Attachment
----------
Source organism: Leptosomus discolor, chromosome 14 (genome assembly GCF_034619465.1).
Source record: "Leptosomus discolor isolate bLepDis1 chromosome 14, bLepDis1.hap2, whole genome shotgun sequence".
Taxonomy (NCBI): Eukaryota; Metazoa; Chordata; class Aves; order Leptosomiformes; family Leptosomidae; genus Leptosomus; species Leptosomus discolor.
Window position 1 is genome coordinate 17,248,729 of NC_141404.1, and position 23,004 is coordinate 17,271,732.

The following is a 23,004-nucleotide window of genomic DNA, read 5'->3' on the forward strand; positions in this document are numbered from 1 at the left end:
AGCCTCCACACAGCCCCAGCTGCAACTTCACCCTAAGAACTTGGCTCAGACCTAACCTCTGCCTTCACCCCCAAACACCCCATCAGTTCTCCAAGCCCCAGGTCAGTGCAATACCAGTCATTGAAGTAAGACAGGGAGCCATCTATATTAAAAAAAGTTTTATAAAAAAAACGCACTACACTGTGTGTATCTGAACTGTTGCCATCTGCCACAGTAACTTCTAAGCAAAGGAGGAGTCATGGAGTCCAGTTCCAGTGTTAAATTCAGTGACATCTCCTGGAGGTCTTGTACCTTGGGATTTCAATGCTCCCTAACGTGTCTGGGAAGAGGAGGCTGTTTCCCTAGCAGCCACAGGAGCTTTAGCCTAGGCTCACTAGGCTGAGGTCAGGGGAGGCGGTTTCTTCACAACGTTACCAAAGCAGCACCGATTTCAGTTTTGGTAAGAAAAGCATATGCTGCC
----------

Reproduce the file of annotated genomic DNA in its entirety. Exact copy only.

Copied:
Source organism: Leptosomus discolor, chromosome 14 (genome assembly GCF_034619465.1).
Source record: "Leptosomus discolor isolate bLepDis1 chromosome 14, bLepDis1.hap2, whole genome shotgun sequence".
Taxonomy (NCBI): Eukaryota; Metazoa; Chordata; class Aves; order Leptosomiformes; family Leptosomidae; genus Leptosomus; species Leptosomus discolor.
Window position 1 is genome coordinate 17,248,729 of NC_141404.1, and position 23,004 is coordinate 17,271,732.

The following is a 23,004-nucleotide window of genomic DNA, read 5'->3' on the forward strand; positions in this document are numbered from 1 at the left end:
AGCCTCCACACAGCCCCAGCTGCAACTTCACCCTAAGAACTTGGCTCAGACCTAACCTCTGCCTTCACCCCCAAACACCCCATCAGTTCTCCAAGCCCCAGGTCAGTGCAATACCAGTCATTGAAGTAAGACAGGGAGCCATCTATATTAAAAAAAGTTTTATAAAAAAAACGCACTACACTGTGTGTATCTGAACTGTTGCCATCTGCCACAGTAACTTCTAAGCAAAGGAGGAGTCATGGAGTCCAGTTCCAGTGTTAAATTCAGTGACATCTCCTGGAGGTCTTGTACCTTGGGATTTCAATGCTCCCTAACGTGTCTGGGAAGAGGAGGCTGTTTCCCTAGCAGCCACAGGAGCTTTAGCCTAGGCTCACTAGGCTGAGGTCAGGGGAGGCGGTTTCTTCACAACGTTACCAAAGCAGCACCGATTTCAGTTTTGGTAAGAAAAGCATATGCTGCC